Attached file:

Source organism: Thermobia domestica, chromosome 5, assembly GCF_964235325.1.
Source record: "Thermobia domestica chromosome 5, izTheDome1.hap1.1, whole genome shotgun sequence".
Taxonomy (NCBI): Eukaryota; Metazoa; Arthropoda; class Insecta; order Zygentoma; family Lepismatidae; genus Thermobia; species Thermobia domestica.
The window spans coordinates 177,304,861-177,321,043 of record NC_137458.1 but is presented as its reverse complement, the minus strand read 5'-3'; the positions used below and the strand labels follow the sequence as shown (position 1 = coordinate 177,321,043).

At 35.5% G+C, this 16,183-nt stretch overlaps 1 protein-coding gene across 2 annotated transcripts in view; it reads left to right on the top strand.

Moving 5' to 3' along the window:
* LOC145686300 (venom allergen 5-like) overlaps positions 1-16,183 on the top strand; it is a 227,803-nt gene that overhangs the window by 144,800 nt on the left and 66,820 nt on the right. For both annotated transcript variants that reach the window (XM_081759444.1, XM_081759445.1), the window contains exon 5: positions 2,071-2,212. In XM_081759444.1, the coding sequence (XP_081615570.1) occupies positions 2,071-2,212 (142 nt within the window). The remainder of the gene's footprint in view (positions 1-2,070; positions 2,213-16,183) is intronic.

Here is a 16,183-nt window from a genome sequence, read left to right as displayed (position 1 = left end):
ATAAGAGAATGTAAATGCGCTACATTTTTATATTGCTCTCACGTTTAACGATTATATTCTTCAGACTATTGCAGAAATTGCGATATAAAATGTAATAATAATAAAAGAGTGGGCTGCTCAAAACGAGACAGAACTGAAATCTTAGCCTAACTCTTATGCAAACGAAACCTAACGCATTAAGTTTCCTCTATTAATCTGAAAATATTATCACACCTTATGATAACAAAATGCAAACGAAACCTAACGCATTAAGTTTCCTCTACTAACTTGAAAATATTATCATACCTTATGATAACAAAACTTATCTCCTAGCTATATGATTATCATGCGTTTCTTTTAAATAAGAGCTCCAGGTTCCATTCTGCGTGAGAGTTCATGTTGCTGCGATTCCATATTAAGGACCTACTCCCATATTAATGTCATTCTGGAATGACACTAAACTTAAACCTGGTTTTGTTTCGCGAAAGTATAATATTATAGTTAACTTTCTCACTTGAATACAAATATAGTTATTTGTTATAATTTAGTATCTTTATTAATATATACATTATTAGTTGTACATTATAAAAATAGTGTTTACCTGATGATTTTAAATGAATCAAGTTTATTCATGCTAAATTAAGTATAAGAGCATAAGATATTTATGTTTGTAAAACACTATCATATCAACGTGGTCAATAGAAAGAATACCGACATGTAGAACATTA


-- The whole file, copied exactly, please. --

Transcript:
Source organism: Thermobia domestica, chromosome 5, assembly GCF_964235325.1.
Source record: "Thermobia domestica chromosome 5, izTheDome1.hap1.1, whole genome shotgun sequence".
Taxonomy (NCBI): Eukaryota; Metazoa; Arthropoda; class Insecta; order Zygentoma; family Lepismatidae; genus Thermobia; species Thermobia domestica.
The window spans coordinates 177,304,861-177,321,043 of record NC_137458.1 but is presented as its reverse complement, the minus strand read 5'-3'; the positions used below and the strand labels follow the sequence as shown (position 1 = coordinate 177,321,043).

At 35.5% G+C, this 16,183-nt stretch overlaps 1 protein-coding gene across 2 annotated transcripts in view; it reads left to right on the top strand.

Moving 5' to 3' along the window:
* LOC145686300 (venom allergen 5-like) overlaps positions 1-16,183 on the top strand; it is a 227,803-nt gene that overhangs the window by 144,800 nt on the left and 66,820 nt on the right. For both annotated transcript variants that reach the window (XM_081759444.1, XM_081759445.1), the window contains exon 5: positions 2,071-2,212. In XM_081759444.1, the coding sequence (XP_081615570.1) occupies positions 2,071-2,212 (142 nt within the window). The remainder of the gene's footprint in view (positions 1-2,070; positions 2,213-16,183) is intronic.

Here is a 16,183-nt window from a genome sequence, read left to right as displayed (position 1 = left end):
ATAAGAGAATGTAAATGCGCTACATTTTTATATTGCTCTCACGTTTAACGATTATATTCTTCAGACTATTGCAGAAATTGCGATATAAAATGTAATAATAATAAAAGAGTGGGCTGCTCAAAACGAGACAGAACTGAAATCTTAGCCTAACTCTTATGCAAACGAAACCTAACGCATTAAGTTTCCTCTATTAATCTGAAAATATTATCACACCTTATGATAACAAAATGCAAACGAAACCTAACGCATTAAGTTTCCTCTACTAACTTGAAAATATTATCATACCTTATGATAACAAAACTTATCTCCTAGCTATATGATTATCATGCGTTTCTTTTAAATAAGAGCTCCAGGTTCCATTCTGCGTGAGAGTTCATGTTGCTGCGATTCCATATTAAGGACCTACTCCCATATTAATGTCATTCTGGAATGACACTAAACTTAAACCTGGTTTTGTTTCGCGAAAGTATAATATTATAGTTAACTTTCTCACTTGAATACAAATATAGTTATTTGTTATAATTTAGTATCTTTATTAATATATACATTATTAGTTGTACATTATAAAAATAGTGTTTACCTGATGATTTTAAATGAATCAAGTTTATTCATGCTAAATTAAGTATAAGAGCATAAGATATTTATGTTTGTAAAACACTATCATATCAACGTGGTCAATAGAAAGAATACCGACATGTAGAACATTA